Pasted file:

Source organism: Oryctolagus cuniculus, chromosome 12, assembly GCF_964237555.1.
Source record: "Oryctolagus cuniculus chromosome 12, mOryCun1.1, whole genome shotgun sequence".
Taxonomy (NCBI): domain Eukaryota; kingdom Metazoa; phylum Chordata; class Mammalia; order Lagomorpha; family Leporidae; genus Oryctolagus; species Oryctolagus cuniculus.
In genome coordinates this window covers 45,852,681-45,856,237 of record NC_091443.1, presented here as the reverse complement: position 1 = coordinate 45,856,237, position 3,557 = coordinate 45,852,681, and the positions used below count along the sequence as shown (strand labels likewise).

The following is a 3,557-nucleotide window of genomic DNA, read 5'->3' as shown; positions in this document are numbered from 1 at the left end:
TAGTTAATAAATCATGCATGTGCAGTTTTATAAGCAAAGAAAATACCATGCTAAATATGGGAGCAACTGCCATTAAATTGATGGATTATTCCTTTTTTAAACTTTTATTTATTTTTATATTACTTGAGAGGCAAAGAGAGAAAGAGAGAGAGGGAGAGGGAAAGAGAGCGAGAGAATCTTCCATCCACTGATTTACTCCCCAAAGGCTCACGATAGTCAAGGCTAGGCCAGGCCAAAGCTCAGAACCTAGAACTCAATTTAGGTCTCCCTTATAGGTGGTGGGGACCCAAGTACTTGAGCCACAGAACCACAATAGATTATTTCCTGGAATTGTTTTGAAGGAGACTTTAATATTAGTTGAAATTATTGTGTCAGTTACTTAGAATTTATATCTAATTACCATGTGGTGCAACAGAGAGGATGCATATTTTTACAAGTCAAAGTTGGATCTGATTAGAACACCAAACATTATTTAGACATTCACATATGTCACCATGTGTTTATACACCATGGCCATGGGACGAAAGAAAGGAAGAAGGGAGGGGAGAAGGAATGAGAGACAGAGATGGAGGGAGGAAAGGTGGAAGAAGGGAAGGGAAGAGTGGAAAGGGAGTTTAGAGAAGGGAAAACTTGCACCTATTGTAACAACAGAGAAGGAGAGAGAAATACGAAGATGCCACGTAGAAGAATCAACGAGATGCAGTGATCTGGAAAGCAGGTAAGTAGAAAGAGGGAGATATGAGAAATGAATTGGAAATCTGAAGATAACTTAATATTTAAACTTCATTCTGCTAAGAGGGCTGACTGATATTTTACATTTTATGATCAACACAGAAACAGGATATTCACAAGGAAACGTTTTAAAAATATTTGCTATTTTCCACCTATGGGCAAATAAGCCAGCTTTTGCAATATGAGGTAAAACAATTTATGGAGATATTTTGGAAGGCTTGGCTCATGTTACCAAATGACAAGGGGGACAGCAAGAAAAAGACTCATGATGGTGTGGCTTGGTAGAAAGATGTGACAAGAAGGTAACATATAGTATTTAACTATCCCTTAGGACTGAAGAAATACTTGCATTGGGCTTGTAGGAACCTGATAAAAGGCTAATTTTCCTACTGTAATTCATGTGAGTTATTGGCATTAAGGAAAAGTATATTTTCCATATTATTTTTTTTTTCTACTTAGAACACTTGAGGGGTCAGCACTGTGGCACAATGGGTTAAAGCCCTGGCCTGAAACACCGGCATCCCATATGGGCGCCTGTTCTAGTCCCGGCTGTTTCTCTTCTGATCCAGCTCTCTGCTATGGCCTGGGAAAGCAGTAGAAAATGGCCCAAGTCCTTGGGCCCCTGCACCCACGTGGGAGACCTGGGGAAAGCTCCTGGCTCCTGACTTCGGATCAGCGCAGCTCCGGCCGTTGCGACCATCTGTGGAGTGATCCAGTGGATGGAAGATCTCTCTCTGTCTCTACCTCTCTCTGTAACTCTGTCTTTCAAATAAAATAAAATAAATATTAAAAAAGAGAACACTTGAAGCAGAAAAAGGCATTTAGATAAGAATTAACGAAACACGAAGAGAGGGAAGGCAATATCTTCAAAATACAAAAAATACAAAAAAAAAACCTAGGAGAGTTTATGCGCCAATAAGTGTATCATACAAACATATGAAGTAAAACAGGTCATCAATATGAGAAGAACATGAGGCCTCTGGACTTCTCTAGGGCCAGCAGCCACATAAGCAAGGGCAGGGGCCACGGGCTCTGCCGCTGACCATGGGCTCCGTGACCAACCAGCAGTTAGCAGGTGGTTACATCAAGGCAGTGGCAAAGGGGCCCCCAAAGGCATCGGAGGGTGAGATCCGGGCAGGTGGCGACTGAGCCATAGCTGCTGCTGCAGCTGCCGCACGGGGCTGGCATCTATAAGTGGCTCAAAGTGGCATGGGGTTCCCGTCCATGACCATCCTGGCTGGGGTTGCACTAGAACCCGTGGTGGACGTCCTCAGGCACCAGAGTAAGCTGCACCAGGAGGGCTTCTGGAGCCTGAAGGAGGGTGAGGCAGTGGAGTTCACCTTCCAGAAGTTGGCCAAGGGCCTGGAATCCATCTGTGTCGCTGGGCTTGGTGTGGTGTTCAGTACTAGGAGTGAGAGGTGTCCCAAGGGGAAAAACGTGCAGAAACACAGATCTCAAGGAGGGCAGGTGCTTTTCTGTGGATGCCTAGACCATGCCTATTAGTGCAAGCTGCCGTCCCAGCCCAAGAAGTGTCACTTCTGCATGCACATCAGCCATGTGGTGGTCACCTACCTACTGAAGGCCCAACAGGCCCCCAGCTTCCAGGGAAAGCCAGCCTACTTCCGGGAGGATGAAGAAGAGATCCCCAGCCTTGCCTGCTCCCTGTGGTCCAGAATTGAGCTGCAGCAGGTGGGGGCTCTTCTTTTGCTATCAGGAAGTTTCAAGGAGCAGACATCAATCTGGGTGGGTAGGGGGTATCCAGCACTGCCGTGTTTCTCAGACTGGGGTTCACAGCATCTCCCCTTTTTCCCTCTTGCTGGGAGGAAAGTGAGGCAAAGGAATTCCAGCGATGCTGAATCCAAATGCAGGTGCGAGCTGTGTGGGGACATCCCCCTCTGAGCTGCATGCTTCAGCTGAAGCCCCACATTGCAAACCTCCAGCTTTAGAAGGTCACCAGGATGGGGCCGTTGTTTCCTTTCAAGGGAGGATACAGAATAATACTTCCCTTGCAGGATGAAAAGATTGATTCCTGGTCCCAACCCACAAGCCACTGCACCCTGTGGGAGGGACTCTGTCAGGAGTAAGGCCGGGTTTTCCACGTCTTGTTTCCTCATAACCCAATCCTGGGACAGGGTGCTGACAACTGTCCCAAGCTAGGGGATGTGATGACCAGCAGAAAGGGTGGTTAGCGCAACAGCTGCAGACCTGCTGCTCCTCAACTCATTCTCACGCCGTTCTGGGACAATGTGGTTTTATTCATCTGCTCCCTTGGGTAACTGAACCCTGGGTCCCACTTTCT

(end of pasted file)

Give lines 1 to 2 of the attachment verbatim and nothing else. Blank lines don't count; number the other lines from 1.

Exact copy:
Source organism: Oryctolagus cuniculus, chromosome 12, assembly GCF_964237555.1.
Source record: "Oryctolagus cuniculus chromosome 12, mOryCun1.1, whole genome shotgun sequence".